A Sacramento, Calif., restaurant — Nishiki Sushi — recently agreed to remove live shrimp from their menu. PETA (People for the Ethical Treatment of Animals) received dozens of complaints from the restaurant’s patrons about the practice of spraying lemon juice on the exposed flesh to make the live shrimp “dance” before consuming them.
In response, PETA contacted the restaurant’s manager, Tony Malpartida, and presented him with a 2007 study from Queen’s University Belfast in Ireland that shows shrimp do indeed feel pain. Malpartida agreed to take live shrimp off the menu, according to the Sacramento Bee.
Apparently, eating live shrimp is considered a delicacy in Japan. Many people don’t think of seafood as animal flesh — but it is. Even the tiniest shrimp in the ocean is still a living being. And it can most certainly feel pain, which is why lemon juice splashed on exposed shrimp flesh will cause it to writhe — what the restaurants call “dancing shrimp.”
Prawns and shrimp are biologically identified as crustaceans, along with crabs, lobsters, crayfish, krill and barnacles. To compare a crustacean with a mammal, both:
The food industry generally recommends shrimp be purchased alive because dead crustaceans spoil very quickly.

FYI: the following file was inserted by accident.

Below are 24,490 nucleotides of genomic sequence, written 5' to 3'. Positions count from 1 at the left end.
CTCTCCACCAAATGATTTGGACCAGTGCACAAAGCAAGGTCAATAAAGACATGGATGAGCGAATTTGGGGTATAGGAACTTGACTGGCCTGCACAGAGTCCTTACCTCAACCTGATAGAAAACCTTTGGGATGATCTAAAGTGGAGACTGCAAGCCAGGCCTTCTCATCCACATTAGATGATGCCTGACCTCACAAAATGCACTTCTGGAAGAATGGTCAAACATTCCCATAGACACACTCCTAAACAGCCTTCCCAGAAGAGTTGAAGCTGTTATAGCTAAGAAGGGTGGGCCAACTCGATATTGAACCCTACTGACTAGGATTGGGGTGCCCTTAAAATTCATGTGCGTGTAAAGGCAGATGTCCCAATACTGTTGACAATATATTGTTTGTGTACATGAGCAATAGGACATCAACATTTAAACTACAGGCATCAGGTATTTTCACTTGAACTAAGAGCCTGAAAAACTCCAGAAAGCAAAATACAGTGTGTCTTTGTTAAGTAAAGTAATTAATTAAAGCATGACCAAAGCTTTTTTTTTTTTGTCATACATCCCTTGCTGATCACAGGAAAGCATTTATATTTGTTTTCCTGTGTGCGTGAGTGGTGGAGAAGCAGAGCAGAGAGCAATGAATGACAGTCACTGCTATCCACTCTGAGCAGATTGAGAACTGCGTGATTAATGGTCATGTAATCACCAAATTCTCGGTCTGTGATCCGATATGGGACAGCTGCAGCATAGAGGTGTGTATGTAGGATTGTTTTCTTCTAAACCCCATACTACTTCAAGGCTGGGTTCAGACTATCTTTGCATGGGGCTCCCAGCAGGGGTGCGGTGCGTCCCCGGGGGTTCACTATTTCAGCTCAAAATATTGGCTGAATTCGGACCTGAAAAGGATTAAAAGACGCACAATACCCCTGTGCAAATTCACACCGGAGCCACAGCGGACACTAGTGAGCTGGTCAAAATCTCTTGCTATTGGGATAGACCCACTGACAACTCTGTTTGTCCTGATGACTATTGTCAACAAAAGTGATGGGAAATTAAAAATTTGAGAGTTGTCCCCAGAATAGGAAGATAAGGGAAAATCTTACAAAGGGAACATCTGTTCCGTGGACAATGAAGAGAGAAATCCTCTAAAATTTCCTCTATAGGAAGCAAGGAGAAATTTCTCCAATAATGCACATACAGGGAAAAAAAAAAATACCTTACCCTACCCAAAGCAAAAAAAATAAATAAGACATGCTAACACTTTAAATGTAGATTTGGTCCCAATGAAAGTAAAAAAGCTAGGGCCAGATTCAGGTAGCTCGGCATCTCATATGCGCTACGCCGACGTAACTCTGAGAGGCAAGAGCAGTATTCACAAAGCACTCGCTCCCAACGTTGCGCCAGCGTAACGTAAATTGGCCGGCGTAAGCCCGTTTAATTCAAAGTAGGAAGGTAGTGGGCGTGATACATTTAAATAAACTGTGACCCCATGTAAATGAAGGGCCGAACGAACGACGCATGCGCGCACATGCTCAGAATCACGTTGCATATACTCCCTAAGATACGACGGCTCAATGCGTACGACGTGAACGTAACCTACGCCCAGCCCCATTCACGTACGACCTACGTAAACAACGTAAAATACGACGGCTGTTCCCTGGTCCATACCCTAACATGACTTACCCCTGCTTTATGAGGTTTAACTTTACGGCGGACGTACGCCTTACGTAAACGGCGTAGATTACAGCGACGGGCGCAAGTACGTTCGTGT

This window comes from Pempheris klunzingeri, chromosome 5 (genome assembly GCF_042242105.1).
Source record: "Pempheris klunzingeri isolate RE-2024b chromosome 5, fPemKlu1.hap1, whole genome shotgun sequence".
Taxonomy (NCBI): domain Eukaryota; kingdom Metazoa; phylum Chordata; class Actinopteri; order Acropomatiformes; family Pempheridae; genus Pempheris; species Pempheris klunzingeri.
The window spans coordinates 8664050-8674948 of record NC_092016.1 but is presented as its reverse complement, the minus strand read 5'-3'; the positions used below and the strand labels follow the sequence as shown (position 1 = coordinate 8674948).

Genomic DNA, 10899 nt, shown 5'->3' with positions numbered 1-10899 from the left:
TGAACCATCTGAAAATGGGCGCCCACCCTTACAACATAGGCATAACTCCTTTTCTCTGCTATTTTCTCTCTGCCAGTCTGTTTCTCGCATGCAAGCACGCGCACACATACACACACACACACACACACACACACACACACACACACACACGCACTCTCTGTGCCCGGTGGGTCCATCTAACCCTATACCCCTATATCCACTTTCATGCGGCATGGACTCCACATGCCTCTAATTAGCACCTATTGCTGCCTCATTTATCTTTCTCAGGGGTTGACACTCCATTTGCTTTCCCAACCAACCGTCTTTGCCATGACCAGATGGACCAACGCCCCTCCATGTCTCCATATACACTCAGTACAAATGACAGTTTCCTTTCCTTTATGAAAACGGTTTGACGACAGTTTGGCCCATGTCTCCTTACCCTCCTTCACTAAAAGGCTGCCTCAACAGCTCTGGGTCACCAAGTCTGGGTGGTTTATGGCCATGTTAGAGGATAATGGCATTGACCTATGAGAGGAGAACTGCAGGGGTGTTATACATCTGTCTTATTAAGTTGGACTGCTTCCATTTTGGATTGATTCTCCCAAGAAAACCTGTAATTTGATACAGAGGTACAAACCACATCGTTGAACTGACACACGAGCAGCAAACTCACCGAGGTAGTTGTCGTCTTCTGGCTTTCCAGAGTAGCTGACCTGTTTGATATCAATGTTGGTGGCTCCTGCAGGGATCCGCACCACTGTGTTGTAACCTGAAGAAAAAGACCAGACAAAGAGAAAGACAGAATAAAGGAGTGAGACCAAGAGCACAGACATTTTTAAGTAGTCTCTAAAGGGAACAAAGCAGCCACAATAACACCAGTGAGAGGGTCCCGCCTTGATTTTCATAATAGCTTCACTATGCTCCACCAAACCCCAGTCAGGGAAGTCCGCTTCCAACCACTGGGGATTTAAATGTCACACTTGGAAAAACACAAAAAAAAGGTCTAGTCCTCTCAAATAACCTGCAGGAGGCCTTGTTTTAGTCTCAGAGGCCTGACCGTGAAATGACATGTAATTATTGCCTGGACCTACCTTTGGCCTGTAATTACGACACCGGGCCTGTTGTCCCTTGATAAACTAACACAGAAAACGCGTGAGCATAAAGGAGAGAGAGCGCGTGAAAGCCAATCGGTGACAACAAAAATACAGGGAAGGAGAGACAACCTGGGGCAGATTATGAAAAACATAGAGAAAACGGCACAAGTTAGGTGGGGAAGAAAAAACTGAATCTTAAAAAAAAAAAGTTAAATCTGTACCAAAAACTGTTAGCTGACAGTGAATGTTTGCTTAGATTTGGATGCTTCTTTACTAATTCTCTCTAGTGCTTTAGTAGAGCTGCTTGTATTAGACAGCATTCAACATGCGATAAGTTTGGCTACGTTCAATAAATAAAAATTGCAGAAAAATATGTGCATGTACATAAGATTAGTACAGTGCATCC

But have you ever wondered how the shrimp on your plate is killed before being served?
Accepted standards require freezing crustaceans for around 15 minutes to stun them before hacking their body in two with a knife and tossing them into a pot of boiling salt water. The 15 minutes of freezing doesn’t kill them; it simply makes them less able to wriggle and squirm on the cutting board.
Does that sound humane to you?
Humans have an innate ability to justify their actions, good or bad. On the PETA site Fishing Hurts, Michael Fox, D.V.M, Ph.D., is quoted:
“Even though fish don’t scream [audibly to humans] when they are in pain and anguish, their behavior should be evidence enough of their suffering when they are hooked or netted. They struggle, endeavoring to escape and, by so doing, demonstrate they have a will to survive.”
The next time you go to a restaurant and are tempted to order that shrimp dish — make sure the shrimp can’t dance!
Flickr: Laurel Fan
Disclaimer: The views expressed above are solely those of the author and may
not reflect those of
Care2, Inc., its employees or advertisers.